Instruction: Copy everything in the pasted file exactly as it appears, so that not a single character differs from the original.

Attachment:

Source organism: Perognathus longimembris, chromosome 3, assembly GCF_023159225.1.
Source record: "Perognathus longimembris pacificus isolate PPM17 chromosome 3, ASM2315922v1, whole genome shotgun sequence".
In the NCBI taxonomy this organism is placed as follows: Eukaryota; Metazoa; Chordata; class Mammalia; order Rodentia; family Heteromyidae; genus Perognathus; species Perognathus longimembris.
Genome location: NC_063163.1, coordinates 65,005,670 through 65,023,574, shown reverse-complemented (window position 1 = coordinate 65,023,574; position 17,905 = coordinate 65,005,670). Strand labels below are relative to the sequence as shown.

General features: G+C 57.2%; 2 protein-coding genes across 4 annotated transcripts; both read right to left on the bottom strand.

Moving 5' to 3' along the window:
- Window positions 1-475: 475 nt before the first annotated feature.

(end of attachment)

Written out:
Source organism: Perognathus longimembris, chromosome 3, assembly GCF_023159225.1.
Source record: "Perognathus longimembris pacificus isolate PPM17 chromosome 3, ASM2315922v1, whole genome shotgun sequence".
In the NCBI taxonomy this organism is placed as follows: Eukaryota; Metazoa; Chordata; class Mammalia; order Rodentia; family Heteromyidae; genus Perognathus; species Perognathus longimembris.
Genome location: NC_063163.1, coordinates 65,005,670 through 65,023,574, shown reverse-complemented (window position 1 = coordinate 65,023,574; position 17,905 = coordinate 65,005,670). Strand labels below are relative to the sequence as shown.

General features: G+C 57.2%; 2 protein-coding genes across 4 annotated transcripts; both read right to left on the bottom strand.

Moving 5' to 3' along the window:
- Window positions 1-475: 475 nt before the first annotated feature.